Solihull Workhouse

The Resignation of George Taylor, Master of the Workhouse, 1869

Minutes of Solihull Workhouse, 1869.
Warwickshire County Record Office reference CR51/1228

The accusations

George Taylor’s violations included books being kept by a pauper for the previous two years, and of these, many had been in arrears for several weeks, while the charge of tramps had devolved on one of the paupers instead of Taylor taking responsibility. He had allowed drinking parties in the Workhouse and persons to stay overnight when they should have returned to their lodgings; he was frequently drunk and took ale from the Workhouse. There were frequent periods of absence from the Workhouse lasting many hours without leave, and on one occasion, he went missing for two days.

Masters of the workhouse

The conduct of George Taylor was not exceptional: the abuse of authority among masters of the workhouse was widespread.

One factor for the incidence of this abuse may have been the nature of the job itself. As key figures in the daily administration of the workhouse, both the master and the matron had substantial responsibility. Their duties centred upon the classification of the paupers, the ordering of the diet and the organisation of tasks and other workhouse activities. The imposition of industry, order, punctuality and cleanliness by the workhouse master through a multitude of regulations meant that his role was essentially a disciplinary one. However, both posts were residential and the very long hours of work meant that they were as confined to the workhouse just as much, if not more than the inmates. Certainly they were subjected to the same regulations and unrelenting routine.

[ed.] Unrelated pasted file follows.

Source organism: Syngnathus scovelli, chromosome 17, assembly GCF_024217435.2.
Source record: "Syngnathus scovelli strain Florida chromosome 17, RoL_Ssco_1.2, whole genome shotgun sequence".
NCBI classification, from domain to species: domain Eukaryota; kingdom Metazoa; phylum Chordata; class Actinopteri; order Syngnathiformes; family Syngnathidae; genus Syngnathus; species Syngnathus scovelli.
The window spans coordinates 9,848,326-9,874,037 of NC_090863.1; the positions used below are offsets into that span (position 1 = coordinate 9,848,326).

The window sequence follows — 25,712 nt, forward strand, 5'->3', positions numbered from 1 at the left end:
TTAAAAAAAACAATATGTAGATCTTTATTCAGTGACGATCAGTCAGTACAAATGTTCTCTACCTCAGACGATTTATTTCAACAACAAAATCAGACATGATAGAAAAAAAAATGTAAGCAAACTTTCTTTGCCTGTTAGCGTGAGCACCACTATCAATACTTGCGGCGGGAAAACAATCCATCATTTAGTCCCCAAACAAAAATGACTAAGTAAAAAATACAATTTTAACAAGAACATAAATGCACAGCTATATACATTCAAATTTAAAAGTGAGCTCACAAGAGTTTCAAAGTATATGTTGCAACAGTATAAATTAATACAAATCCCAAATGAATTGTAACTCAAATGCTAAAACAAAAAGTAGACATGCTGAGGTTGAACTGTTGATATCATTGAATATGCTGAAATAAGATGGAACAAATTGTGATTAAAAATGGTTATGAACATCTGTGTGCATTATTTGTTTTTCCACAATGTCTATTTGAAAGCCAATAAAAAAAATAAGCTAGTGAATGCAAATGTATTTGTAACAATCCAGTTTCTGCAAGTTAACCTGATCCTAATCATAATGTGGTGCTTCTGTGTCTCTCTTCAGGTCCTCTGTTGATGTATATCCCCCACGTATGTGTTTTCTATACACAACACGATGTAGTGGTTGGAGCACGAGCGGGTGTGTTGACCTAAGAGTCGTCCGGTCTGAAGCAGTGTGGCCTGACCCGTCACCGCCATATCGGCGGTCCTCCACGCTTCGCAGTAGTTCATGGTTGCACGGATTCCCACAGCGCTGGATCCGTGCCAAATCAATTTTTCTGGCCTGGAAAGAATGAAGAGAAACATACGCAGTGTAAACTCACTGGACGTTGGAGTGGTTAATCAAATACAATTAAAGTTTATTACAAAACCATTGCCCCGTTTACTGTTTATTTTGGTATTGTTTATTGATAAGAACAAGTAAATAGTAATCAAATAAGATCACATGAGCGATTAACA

The records

These are invaluable sources for the daily life in the workhouse, both for inmates and staff.  They not only show the problems faced by administrators at different levels, but they also provide insights to the attitudes held by Victorian society towards the poor, to the unemployed and to women and to children.

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